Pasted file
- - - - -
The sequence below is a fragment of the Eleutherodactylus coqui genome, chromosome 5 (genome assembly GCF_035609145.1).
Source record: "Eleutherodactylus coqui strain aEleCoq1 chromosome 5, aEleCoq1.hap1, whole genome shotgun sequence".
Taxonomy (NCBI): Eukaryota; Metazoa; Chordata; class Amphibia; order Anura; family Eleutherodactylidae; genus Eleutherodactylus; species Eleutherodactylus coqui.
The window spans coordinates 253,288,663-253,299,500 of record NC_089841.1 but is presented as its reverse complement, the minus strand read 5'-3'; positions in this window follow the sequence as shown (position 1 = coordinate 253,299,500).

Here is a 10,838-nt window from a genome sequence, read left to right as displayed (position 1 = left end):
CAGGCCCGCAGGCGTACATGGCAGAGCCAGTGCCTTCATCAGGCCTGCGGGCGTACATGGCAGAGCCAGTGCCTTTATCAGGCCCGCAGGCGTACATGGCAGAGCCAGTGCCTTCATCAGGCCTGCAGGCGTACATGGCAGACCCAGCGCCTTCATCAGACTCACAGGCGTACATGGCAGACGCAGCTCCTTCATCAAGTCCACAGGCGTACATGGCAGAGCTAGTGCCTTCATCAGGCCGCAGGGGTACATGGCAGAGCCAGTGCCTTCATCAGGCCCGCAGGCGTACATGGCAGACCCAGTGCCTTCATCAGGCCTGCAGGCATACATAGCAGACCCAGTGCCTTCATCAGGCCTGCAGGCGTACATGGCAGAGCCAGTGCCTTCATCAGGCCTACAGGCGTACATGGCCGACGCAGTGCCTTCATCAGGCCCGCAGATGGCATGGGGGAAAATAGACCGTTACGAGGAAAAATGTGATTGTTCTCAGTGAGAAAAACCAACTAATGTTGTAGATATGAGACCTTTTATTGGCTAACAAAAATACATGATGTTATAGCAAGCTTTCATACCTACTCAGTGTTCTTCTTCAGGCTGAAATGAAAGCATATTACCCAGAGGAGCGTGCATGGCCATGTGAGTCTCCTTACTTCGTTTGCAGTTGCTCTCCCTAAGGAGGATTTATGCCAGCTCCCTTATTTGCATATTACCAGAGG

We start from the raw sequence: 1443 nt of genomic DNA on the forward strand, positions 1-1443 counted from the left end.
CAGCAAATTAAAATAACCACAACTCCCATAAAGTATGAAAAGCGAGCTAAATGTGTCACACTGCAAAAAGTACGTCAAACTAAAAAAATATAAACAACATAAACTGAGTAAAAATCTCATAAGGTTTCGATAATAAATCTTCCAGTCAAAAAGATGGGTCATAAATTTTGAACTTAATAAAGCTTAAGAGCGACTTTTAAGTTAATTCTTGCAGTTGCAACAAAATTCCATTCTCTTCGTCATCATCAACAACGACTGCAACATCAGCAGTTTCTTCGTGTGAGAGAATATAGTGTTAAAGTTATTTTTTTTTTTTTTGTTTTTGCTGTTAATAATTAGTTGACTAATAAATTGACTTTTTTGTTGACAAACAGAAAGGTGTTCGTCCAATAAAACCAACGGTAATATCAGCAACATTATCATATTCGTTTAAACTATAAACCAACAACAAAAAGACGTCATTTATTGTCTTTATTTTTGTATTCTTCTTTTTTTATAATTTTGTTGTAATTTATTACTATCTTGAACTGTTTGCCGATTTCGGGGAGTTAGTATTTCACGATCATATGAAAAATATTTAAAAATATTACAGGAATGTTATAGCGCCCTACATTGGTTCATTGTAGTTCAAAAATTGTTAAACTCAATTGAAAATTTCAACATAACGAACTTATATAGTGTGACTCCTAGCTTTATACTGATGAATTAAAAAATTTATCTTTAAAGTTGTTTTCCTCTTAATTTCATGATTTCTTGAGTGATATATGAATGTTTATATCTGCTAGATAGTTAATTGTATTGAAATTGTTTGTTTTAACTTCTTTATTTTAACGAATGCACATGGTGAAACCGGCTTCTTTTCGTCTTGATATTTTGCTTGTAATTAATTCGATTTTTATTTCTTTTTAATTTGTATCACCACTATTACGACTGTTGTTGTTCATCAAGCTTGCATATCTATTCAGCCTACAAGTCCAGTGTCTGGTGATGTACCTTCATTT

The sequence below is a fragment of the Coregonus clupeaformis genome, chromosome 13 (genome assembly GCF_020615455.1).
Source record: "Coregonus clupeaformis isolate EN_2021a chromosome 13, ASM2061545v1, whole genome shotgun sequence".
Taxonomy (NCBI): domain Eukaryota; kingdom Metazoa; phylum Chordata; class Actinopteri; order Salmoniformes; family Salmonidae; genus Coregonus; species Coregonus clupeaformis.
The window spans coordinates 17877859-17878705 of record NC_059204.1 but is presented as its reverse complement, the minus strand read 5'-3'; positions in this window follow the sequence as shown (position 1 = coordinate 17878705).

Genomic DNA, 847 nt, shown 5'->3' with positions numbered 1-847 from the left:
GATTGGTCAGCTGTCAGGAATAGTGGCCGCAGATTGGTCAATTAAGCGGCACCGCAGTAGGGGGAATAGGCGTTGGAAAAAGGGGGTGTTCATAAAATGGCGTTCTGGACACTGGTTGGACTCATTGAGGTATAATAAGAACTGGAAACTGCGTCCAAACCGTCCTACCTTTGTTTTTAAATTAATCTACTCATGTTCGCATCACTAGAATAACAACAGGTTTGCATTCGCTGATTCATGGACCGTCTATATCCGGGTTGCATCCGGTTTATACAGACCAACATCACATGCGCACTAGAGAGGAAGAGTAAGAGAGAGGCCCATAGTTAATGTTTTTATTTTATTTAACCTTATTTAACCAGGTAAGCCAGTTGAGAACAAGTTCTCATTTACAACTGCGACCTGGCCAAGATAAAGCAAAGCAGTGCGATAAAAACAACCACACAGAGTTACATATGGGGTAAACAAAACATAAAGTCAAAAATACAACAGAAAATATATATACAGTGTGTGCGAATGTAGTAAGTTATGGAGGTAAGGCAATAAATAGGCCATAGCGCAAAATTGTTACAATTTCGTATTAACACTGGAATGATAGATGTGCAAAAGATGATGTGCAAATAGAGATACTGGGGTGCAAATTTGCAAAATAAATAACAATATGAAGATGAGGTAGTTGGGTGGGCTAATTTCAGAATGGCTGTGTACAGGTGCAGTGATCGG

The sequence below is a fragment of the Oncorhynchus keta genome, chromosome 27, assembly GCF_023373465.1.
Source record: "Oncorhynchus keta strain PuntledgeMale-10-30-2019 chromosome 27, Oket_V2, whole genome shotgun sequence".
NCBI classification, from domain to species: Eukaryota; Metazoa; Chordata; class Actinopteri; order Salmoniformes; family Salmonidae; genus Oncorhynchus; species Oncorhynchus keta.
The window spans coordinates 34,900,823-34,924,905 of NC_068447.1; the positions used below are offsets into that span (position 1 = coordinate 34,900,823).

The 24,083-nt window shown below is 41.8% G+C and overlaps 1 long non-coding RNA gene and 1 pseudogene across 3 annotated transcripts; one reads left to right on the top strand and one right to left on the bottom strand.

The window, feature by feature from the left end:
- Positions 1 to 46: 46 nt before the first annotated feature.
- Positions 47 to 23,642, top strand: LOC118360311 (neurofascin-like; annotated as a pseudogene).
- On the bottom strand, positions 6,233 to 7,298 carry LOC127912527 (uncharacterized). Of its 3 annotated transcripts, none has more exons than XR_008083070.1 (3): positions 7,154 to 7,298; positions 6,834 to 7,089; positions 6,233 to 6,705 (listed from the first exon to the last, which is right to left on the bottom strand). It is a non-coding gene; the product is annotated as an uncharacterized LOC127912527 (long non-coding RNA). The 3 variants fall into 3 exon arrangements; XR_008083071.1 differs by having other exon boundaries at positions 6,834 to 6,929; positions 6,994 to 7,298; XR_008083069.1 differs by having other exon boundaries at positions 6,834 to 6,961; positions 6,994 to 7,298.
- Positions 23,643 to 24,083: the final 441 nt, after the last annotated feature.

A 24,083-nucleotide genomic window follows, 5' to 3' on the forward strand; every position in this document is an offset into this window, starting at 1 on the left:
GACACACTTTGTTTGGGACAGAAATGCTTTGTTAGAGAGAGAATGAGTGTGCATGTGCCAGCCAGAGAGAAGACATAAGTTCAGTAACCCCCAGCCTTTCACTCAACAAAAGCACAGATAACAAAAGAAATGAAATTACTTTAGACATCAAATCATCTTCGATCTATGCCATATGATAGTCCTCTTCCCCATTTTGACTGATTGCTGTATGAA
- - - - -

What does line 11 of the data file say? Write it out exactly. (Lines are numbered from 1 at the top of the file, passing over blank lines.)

Taxonomy (NCBI): domain Eukaryota; kingdom Metazoa; phylum Chordata; class Actinopteri; order Salmoniformes; family Salmonidae; genus Coregonus; species Coregonus clupeaformis.